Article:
The Greens, who grew out of the 1970s peace, anti-nuclear and environmental movements, are now the country's third biggest political force and are hoping to return to national government with the campaign slogan "Germany is
At their Berlin party congress the Greens, who score around 15 percent in polls, committed to stick with the Social Democrats as alliance partners despite the weakness of that party's would-be chancellor Peer Steinbrück, whose campaign has been hobbled by a series of missteps.
The fact that a "red-green" alliance is now trailing Merkel's coalition government in polls has raised talk about a once-taboo idea - that the Greens could turn to Merkel's conservative party, if both sides needed it to form a coalition government after the September 22 poll.
But the Green state premier of Baden-Württemberg, Winfried Kretschmann,
confidently declared that red-green state governments were "the vanguard" for
the next federal government, telling delegates: "We can win these elections
because the citizens can trust us."
One of the two top Greens candidates, Katrin Göring-Eckardt, a Christian church leader who like Merkel hails from the former East Germany, told the meeting that the Greens did not represent a narrow interest group but were "the lobby for the real life out there."
The previous day, Sigmar Gabriel became the first Social Democratic Party (SPD) chief to address a Greens meeting, rallying members for a joint fight against Merkel and her eurozone crisis management which Gabriel labelled a "policy that has no tomorrow."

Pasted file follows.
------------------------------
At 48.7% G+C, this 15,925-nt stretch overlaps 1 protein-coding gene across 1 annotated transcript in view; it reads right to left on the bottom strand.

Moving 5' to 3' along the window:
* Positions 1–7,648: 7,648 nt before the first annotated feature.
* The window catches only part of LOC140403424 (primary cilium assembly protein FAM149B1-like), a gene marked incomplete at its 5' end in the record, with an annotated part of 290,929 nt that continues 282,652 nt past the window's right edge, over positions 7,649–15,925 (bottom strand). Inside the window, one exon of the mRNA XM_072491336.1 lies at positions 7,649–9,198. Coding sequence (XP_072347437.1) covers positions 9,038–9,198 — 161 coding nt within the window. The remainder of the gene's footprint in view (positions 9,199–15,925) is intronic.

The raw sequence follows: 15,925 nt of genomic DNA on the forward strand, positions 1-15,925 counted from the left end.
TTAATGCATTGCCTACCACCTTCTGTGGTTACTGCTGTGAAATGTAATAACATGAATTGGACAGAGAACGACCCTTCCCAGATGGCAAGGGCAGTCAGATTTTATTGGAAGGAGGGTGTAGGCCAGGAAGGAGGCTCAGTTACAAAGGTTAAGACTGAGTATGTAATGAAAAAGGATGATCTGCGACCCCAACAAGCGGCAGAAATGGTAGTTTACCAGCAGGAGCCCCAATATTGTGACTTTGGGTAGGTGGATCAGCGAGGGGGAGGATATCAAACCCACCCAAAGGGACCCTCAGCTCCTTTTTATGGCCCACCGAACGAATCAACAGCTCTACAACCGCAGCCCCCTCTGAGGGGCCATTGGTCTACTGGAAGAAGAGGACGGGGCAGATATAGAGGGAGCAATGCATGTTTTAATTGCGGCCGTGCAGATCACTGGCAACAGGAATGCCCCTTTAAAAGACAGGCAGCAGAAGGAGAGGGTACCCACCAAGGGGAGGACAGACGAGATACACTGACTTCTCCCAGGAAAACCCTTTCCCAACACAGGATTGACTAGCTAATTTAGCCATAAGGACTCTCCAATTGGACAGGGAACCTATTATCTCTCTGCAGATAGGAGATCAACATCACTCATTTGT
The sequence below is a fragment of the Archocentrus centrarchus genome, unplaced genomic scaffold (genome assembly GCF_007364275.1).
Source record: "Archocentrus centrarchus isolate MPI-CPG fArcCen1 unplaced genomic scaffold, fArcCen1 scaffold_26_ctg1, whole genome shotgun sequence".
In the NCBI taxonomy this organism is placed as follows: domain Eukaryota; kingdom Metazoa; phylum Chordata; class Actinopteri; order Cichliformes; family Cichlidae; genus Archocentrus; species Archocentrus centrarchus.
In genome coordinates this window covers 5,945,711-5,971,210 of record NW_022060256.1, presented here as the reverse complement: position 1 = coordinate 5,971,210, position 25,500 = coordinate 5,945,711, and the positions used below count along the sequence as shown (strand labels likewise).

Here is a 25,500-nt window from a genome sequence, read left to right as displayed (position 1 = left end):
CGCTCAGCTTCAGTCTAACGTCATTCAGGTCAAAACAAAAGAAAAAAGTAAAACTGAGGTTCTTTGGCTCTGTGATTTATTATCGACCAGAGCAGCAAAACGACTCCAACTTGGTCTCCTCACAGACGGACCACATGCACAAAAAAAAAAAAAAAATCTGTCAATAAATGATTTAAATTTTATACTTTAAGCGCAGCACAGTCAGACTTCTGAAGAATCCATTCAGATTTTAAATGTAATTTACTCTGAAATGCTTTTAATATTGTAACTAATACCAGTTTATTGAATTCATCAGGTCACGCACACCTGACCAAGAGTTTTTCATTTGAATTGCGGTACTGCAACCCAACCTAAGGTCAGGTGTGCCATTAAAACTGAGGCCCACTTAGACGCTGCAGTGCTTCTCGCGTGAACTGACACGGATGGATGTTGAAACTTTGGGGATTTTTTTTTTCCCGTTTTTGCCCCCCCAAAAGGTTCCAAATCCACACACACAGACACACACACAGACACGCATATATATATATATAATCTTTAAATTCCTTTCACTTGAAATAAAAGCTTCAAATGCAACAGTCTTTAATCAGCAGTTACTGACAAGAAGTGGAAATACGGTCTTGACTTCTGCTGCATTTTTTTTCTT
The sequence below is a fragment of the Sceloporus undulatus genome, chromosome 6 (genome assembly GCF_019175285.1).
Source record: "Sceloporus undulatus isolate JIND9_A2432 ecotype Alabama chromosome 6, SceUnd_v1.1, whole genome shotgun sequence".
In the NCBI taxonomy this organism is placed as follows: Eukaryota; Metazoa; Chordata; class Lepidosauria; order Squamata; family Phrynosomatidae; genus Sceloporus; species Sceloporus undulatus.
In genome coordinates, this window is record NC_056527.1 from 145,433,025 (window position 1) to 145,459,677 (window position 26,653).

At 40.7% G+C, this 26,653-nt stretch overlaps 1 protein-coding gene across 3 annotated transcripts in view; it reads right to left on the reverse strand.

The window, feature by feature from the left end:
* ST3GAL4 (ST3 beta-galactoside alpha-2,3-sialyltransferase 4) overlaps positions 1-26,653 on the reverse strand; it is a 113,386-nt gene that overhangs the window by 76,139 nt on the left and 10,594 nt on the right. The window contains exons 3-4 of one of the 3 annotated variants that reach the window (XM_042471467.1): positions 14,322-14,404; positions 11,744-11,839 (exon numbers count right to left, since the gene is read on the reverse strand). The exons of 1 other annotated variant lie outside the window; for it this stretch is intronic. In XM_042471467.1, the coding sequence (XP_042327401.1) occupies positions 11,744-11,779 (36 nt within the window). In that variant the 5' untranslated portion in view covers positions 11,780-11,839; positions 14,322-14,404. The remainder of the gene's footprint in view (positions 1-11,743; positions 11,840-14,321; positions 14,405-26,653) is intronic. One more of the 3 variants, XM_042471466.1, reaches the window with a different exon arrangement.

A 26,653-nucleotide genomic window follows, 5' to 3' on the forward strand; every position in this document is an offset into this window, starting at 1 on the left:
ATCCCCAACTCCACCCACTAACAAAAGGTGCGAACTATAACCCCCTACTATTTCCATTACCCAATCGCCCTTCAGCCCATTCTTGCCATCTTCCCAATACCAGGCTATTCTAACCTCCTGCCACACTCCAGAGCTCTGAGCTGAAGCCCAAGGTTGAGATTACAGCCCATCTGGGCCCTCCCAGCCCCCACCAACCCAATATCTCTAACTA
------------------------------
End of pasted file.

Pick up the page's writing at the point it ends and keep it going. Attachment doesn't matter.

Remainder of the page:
The second in the Greens duo of top candidates, Jürgen Trittin, argued that the party already governed with its partners in states that covered 50 million of Germany's roughly 80 million people, and that it hoped to "convince the other 30 million."
Speaking to the Handelsblatt daily, Trittin quipped that one could now ride a bicycle across much of the country "without the risk of hitting a Christian
Democratic state premier along the way."
As the party agreed on its campaign manifesto in Berlin, it pledged it would increase taxes on the rich and speed up Germany's transition from nuclear power to renewable energies - a long-time Greens demand adopted by Merkel after the 2011 Fukushima disaster.
The party also demanded a minimum wage of at least €8.50 ($11) an hour, pledged to fight for a more democratic Europe, and said it would stop German weapons exports to countries with questionable human rights records, citing sales of armoured vehicles to Saudi Arabia and Qatar.